If they’re following their schedule, they will have arrived yesterday.

Yesterday? But yesterday is not a part of the future? I'm confused now.


4 Answers 4


This is a confusing sentence, but I would interpret the "will" here as meaning "must" rather than literally referring to the future. "They must have arrived yesterday."

  • Do you think the sentence is controversial? I don't find it grammatical. Jun 17, 2019 at 6:59
  • 1
    No, it seems pretty natural. In fact, I'm not sure how else you would express it without subtly changing the connotation. Written this way, it sounds like you are very confident they did arrive yesterday, based on the schedule.
    – Ethan B.
    Jun 18, 2019 at 12:40
  • To elaborate, it's a confusing sentence when you try to think of how it works grammatically (at least for me, not being trained in English language education), but it doesn't sound that weird.
    – Ethan B.
    Jun 18, 2019 at 12:42
  • Are you saying the sentence might not be grammatical? Jun 18, 2019 at 15:34
  • 1
    Yes, this kind of sentence is common. LIke all modals, will can have an epistemic meaning as well as a deontic one. Its deontic meaning often refers to the future, which is why expressions using will are so often mis-characterised as a "future tense". This is an example which requires an epistemic reading.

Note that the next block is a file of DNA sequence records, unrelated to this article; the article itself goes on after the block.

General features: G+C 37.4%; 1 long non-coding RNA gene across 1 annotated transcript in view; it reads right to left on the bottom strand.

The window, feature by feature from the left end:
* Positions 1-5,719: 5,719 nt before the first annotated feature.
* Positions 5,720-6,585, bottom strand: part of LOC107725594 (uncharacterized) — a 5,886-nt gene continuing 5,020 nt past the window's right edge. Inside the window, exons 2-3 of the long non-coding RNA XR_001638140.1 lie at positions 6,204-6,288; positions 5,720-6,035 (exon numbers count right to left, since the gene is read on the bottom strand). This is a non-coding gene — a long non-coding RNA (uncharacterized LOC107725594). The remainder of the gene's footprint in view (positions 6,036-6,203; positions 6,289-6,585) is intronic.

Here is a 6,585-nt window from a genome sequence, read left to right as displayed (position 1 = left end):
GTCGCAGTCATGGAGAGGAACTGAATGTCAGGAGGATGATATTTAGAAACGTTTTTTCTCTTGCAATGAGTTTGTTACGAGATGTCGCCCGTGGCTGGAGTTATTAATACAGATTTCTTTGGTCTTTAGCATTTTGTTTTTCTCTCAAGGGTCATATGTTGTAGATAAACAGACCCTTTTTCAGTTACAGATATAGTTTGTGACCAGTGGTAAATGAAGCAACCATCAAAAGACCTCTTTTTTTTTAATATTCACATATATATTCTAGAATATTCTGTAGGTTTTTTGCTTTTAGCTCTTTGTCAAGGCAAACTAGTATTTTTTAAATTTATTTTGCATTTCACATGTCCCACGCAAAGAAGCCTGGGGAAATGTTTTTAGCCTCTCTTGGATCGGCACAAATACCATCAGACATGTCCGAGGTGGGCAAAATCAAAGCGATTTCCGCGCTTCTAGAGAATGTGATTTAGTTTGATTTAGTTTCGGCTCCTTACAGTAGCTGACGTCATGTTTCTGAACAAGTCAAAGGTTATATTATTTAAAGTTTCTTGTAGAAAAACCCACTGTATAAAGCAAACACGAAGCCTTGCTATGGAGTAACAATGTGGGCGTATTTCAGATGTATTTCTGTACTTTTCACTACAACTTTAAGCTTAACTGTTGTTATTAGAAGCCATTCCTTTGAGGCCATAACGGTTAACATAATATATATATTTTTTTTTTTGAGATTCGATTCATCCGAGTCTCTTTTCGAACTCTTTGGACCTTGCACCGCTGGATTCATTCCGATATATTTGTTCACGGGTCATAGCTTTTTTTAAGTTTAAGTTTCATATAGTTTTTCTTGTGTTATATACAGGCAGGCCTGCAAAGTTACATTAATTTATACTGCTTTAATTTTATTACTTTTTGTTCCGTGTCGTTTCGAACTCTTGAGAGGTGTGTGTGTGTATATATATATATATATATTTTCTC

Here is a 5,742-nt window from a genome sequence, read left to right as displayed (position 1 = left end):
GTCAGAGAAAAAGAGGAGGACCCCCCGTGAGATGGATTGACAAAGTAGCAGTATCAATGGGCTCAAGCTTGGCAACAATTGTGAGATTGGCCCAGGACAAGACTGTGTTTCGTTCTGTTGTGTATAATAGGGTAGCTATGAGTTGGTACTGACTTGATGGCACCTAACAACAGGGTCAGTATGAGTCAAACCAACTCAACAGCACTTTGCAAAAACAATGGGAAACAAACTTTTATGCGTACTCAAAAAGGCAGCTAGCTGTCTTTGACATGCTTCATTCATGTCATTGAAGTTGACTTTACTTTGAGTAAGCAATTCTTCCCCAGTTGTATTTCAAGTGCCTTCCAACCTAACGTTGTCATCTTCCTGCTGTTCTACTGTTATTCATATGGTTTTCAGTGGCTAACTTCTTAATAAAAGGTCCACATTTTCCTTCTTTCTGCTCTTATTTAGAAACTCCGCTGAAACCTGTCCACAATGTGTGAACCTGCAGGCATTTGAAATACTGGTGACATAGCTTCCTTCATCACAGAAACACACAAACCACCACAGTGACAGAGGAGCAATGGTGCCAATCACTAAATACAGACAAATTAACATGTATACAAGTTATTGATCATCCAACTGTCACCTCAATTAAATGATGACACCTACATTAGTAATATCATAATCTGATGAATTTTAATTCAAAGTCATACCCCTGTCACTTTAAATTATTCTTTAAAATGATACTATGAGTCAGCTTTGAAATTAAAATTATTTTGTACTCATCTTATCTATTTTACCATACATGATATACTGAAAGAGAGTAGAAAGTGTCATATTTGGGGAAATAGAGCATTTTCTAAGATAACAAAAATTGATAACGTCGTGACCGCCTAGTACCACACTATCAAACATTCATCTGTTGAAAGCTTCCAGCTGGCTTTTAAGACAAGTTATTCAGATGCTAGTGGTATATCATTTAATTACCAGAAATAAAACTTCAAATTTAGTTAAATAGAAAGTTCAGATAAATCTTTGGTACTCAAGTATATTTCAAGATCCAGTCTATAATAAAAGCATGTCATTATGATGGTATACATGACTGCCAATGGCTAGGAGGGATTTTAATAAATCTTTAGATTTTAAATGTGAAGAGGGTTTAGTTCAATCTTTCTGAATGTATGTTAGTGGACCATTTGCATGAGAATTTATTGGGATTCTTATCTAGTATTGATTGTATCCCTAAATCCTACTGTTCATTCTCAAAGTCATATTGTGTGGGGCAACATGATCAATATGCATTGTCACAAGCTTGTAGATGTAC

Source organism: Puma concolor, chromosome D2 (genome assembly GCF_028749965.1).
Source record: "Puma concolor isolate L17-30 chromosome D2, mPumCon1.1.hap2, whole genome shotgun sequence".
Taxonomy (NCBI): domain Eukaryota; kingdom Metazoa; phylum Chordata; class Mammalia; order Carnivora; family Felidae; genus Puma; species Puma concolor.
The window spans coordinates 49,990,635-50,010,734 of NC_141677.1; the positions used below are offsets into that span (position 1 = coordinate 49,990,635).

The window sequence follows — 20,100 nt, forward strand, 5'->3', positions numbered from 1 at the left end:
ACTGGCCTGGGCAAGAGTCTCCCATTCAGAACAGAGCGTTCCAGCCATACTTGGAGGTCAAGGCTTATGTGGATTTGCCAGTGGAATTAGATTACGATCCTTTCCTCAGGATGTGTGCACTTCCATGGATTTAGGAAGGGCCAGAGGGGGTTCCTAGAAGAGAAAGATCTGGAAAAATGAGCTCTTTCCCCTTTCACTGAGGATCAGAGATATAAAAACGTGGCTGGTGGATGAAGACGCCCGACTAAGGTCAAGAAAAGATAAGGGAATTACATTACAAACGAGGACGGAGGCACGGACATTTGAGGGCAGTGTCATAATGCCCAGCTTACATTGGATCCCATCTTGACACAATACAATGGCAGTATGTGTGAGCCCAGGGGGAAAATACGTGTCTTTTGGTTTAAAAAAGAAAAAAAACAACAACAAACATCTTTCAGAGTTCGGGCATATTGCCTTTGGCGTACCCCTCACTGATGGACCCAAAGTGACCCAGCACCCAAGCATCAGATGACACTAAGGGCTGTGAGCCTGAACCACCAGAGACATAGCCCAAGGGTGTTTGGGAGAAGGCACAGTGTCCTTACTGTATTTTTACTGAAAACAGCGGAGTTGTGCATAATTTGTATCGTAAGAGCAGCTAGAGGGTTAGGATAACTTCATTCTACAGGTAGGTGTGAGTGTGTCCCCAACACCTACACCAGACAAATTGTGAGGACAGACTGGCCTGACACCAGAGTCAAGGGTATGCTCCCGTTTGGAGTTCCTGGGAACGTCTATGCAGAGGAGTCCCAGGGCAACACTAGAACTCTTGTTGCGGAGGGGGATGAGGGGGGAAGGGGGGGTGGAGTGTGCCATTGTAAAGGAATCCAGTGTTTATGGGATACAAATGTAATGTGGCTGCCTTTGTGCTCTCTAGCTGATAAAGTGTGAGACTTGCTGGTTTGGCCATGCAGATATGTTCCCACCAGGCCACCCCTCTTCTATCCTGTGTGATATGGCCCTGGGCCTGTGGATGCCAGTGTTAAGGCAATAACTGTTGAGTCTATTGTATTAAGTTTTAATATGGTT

– Colin Fine
    Mar 22, 2022 at 22:43

I doubt anyone can "will" a traffic delay which is inclined to mean intent, deliberate, with a mental control

But a natural consequence, if nothing goes wrong, ought to use "would".

If they’re following their schedule, they would have arrived yesterday.


will here is to be taken in the sense of then it must surely be the case that

Their presence upon arrival is the "result in the present" which concerns the speaker most, triggers the construction with have, even though yesterday would otherwise trigger a simple past tense.


No. No one can arrive yesterday in the future. Will denotes what is in the future. I cannot plan on arriving yesterday. I could have though. I could have arrived yesterday but I cannot arrive yesterday. I can have arrived yesterday.

  • That depends on what the author wanted to suggested. While not logically possible, I don't see a problem with it grammatically. Just think of it as a construction from a novel about time travel, and the sentence becomes a lot more reasonable.
    – Joachim
    Sep 2, 2022 at 21:10

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